i don't think the current scheme promotes cooperation well.


> Well, the term vendor here is defined as a party which provides
> packages in certain variants. "UPSTREAM" is a kind of meta vendor,
> describing the upstreams. "Vendor" is IMHO more generic, since there
> may be vendors who aren't actually a real distro. For example, I
> myself don't publish a complete distro, but a foundation for clean
> building especially for special embedded devices or appliances.

yes, that's why i proposed "downstream" as a replacement.
you don't consider yourself downstream?


> Yes, that's still an open topic. I've chosen to use one big repo
> for easier maintenance, but I'm aware of the problem that the
> repo might become very fat some day.

my point is not about size, only about "users".


> I see two options:
>
> a) split it off into several ones, eg. on per-package basis
> and create a system for (semi-)automatic mass-repo maintenance
> (not completely trivial when using free git hosters as mirrors)

are you aware that splitting it up will reduce the savings in space?
say if they all had byte-identical GPLv3 COPYING files that would be one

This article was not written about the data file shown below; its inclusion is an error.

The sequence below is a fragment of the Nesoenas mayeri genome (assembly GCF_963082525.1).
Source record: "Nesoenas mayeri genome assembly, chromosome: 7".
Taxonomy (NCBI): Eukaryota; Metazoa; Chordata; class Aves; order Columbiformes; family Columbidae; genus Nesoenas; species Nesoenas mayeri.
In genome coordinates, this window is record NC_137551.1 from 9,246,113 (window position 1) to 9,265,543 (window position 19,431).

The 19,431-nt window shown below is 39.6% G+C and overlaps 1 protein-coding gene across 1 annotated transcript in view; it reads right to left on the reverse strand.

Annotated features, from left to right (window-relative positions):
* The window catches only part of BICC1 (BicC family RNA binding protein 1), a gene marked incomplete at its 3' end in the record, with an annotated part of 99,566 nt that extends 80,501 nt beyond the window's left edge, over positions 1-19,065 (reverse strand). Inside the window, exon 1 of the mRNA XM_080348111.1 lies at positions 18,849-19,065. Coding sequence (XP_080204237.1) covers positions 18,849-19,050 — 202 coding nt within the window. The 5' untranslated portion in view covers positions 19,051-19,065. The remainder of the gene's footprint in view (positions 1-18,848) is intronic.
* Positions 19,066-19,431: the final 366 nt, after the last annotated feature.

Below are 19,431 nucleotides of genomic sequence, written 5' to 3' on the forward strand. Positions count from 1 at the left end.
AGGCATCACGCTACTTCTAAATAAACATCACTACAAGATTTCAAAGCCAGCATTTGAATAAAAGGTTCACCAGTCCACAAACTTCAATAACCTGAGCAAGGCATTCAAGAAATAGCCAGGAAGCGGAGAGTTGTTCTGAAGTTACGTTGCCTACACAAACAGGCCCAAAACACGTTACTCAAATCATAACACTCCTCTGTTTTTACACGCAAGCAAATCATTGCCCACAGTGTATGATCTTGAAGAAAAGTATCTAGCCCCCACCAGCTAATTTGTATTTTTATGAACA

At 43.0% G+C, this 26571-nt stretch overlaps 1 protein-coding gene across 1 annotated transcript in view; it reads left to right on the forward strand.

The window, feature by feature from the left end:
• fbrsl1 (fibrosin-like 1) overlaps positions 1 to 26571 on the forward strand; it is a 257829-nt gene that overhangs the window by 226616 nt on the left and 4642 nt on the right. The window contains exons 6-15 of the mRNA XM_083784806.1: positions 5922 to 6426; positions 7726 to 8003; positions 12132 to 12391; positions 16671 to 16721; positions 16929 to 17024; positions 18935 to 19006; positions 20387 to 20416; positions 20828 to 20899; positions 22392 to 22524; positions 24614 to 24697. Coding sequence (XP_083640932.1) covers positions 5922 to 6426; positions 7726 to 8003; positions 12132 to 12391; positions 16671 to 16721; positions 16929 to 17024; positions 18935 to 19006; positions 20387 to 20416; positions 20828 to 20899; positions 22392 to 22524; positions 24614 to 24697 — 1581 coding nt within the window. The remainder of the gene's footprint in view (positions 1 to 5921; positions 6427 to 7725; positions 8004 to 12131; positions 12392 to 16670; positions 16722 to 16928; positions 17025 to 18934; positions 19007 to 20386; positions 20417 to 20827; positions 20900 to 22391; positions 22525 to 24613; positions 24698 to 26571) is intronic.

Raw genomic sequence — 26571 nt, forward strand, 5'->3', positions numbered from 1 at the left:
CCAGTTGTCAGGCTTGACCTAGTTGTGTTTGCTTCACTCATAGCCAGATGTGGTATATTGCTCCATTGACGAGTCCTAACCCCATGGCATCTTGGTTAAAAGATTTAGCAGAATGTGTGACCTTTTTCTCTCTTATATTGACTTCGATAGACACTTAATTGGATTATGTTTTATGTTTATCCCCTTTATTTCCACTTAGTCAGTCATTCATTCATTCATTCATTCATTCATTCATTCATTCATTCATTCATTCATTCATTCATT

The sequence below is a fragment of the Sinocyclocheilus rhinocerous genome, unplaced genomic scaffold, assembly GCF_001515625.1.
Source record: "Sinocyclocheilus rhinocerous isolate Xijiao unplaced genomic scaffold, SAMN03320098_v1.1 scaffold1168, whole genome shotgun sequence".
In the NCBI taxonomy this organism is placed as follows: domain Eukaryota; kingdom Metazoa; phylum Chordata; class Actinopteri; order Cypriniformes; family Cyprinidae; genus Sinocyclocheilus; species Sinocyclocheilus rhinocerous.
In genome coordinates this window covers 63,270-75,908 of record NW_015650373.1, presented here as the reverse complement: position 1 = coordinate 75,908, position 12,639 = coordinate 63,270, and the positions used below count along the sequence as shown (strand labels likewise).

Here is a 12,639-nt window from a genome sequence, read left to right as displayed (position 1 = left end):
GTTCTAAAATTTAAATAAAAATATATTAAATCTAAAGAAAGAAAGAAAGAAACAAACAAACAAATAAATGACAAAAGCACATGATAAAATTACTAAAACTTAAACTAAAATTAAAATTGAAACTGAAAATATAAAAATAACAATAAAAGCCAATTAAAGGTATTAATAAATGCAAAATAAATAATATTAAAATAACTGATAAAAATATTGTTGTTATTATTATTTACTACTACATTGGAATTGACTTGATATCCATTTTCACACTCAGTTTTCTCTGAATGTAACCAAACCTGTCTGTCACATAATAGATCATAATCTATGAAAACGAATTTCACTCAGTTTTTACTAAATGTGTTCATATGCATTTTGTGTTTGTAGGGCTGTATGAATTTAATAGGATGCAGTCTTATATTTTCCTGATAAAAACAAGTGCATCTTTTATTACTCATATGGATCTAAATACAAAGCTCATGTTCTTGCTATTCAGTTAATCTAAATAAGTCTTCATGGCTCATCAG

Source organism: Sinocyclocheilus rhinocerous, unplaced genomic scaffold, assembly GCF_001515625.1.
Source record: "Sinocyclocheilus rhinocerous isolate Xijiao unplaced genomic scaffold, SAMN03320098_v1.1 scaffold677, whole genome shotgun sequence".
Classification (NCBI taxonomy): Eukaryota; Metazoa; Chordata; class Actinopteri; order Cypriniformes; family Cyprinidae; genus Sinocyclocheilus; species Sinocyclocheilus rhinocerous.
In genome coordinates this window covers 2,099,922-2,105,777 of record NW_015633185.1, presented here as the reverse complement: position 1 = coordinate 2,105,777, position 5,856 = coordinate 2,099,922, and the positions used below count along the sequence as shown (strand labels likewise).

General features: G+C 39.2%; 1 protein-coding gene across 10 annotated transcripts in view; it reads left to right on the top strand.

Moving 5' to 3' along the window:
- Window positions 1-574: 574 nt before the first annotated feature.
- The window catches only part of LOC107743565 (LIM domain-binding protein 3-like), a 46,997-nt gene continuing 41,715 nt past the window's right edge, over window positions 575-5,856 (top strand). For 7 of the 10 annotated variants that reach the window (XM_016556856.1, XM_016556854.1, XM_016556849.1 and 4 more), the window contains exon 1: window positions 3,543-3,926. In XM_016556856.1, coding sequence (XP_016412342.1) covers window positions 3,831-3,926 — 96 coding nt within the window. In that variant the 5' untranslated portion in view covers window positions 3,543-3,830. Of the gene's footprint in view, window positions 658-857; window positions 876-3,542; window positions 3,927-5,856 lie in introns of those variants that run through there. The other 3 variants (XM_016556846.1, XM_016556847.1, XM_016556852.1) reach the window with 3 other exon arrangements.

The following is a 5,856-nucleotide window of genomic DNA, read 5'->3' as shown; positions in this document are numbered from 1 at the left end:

blob atm and N blobs in split mode.


> b) add an selective filtering system. AFIAK current stable git
> doesnt provide that yet - I've added an little patch for that:
> http://repo.or.cz/w/oss-qm-packages.git/shortlog/refs/heads/METUX.git.master

while i'm not sure about this in detail yet, could it be this loop
misses to filter the very first entry?

+ while (walk && (walk->next))
+ {
+ if (_filter_remote_ref(transport, walk->next))
+ walk->next = walk->next->next;
+ else
+ walk = walk->next;
+ }
+

best,




sebastian
 
Old 05-17-2010, 02:19 AM
Enrico Weigelt
 
Default paper on oss-qm project

* Sebastian Pipping <sping@gentoo.org> schrieb:

Hi,

> > what problems do you see w/ licensing ?
> >
> > IMHO, each branch simply has to follow the upstream's license.
>
> i have yet to see easy cases with licensing.
> i haven't thought about it in detail yet, tough, to be honest.

well, let's just see if the first realworld case happens and then
think about it ;-p

> > simply normalize: don't use letters but numbers.
>
> i don't believe in simple normalization before i have seen it.

well, the right normalization scheme always depends on the upstream's
versioning scheme. most packages already have some consistent scheme,
which can be mapped directly. the few really complicated cases
(actually don't have any at the tip of my head right now) have
to be done manually. remember that we only take stable releases,
since we're in the dist maintainer role - not the upstream dev one
(so, alpha's etc dont matter here)

> > b) it's not really a release but just a development snapshot -
> > that doesnt belong into the main oss-qm repository
>
> why doesn't it belong in there?

because it's not ready to use. that's the primary distinction:
snapshots are for devs (and maybe testers), not for production use.

> > I've chosen that scheme to make the borders more clear (also for